During her research for E.A.S.T’s next exhibition (for more on that, see below), group member Julie Topsfield discovered the story of Mildred Blount (1907-1974). This is Mildred’s story, as told by Julie:
Mildred was born in North Carolina in 1907. She was orphaned as an infant, and did not complete her schooling due to ill healthy. Yet by the 1930s and 40s she was recognised as a leading milliner for celebrities and high society.
She started work at Madame Clair’s Dress & Hat shop in New York as an errand girl. She became interested in millinery while working there which led to her opening a hat and dress shop with her sister who was a dress maker. Wealthy New Yorkers formed their clientele for dresses and hats.
In the 1930s she applied for a job as a learner with John-Frederiks the leading New York based milliner. They were taken aback as she was the first black person to have ever applied, she assured them she had talent, all she asked for was a chance. She got the job.
While working at John-Frederics, Mildred designed 87 miniature hats, representing styles from the 1680 to 1937 which where exhibited to great acclaim at the New York World’s Fair in 1939.
After this exhibit, her career took off, and she came to the attention of Mrs David Selznick. This led to her designing hats for Gone with the Wind and Easter Parade making her the first black person to design hats for movie actors. Mildred did most of the work, although credit went to her employers.
Her talents and reputation continued to soar, designing Gloria Vanderbilt’s wedding veil for her first marriage in 1941, and in 1942 one of her hats was featured on the cover of Ladies Home Journal another first for a black designer.
She left John-Frederics and founded her own label in Los Angeles. By the mid-1940s, she was designing for Hollywood actresses as well as private clients, including Mary Pickford, Ginger Rodgers, Joan Crawford and Rosalind Russell, among others.
Still living in California, she continued to work until her death in 1974. Her hats can be found in the collections of the Los Angeles County Museum of Art and the California African American Museum.
E.A.S.T members are currently working towards their latest exhibition Transformation, which we hope will open at Braintree District Museum, Braintree in Essex in April 2021. More details will be available nearer the time.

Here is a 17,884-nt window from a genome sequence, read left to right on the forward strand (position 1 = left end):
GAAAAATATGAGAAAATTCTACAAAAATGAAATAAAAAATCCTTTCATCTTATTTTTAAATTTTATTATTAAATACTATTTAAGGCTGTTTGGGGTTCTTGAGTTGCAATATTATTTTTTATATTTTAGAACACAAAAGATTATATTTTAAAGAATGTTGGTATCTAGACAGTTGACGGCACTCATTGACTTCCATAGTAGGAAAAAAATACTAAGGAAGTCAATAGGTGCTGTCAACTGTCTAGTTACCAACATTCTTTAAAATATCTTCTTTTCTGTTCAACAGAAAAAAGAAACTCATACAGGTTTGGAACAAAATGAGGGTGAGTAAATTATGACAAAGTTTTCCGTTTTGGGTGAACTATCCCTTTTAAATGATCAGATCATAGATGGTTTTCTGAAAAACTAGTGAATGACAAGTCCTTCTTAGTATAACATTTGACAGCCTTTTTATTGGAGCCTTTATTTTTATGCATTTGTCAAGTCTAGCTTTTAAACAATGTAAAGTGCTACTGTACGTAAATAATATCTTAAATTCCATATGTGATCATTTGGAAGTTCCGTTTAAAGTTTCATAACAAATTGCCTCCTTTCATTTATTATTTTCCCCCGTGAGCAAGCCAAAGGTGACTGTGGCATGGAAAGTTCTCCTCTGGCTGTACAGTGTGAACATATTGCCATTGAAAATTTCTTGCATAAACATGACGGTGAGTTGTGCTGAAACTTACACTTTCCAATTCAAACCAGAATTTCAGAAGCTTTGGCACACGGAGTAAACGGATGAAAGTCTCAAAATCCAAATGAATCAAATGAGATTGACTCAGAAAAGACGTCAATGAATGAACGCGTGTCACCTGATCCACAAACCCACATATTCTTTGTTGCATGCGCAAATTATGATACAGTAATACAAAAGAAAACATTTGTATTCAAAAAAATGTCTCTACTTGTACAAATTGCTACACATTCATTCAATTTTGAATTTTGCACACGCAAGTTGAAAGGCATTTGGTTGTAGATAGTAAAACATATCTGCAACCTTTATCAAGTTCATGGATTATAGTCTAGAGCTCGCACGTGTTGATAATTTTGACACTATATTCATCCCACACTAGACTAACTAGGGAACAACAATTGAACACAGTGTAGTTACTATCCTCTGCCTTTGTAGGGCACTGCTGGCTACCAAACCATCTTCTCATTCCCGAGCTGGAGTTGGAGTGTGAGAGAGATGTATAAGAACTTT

Following on from Susan’s blog I thought I would write a little more about some of the different techniques and influences we learned about at the V&A ‘Kimono: Kyoto to Catwalk’ exhibition. As seen above, the kimono is fairly simple in structure – strips of cloth joined and unlike western style dress of the time, the focus was on the way the fabric was decorated rather than the body silhouette it enhanced or created.
This kimono is decorated with a technique known as Yuzen dyeing. A cloth tube with a metal tip is filled with rice paste and applied in ribbons to outline the drawing on the fabric. Then dyes are brushed within the paste boundaries – similar to techniques used in silk painting with gutta. This is a kosode kimono – because of its short sleeves.
The design for this kimono is made using a kanoko shibori technique. Look closely and you will see rows of tiny circles. These are made by tightly binding the fabric as a means to resist dye when the cloth is immersed in the dye vat. The red colour here comes from the safflower. This furisode kimono has ‘swinging sleeves’.
This kimono is hand-painted in ink and colours, and thought to date to around 1785. It was created by the Japanese artist Masumura Goshon (1752-1811). Just as an artist signs a painting, Goshon included his signature and seal on the front of this kimono, indicating that he considered it a work of art.
This kosode kimono was made from figured satin silk (rinzu), then hand-painted with ink (kaki-e). A stencil decoration to imitate tie-dyeing was then added (sorihitta) and finally it was embroidered in silk and gold wrapped silk threads. The text embroidered on this piece is a poem from a tenth century anthology.
Again this kimono is created with a range of techniques but it also shows a development in design – quite boldly asymmetric and something that became fashionable in the mid-eighteenth century. Worn by a young woman of the samuri class this gown also shows how the ruling classes were becoming influenced by their social inferiors. According to the hierarchy of the day, the merchant classes were set below not only the elite classes but also the farmers and the craftsmen. As people whose fortune was made through the work of others they were put in the lowest rank. As they became wealthy they gained greater power, also the ability to lead fashion.
By the second half of the eighteenth century, small scale designs became more common. This one was produced using the Yuzen technique (the freehand paste resist dyeing as described above).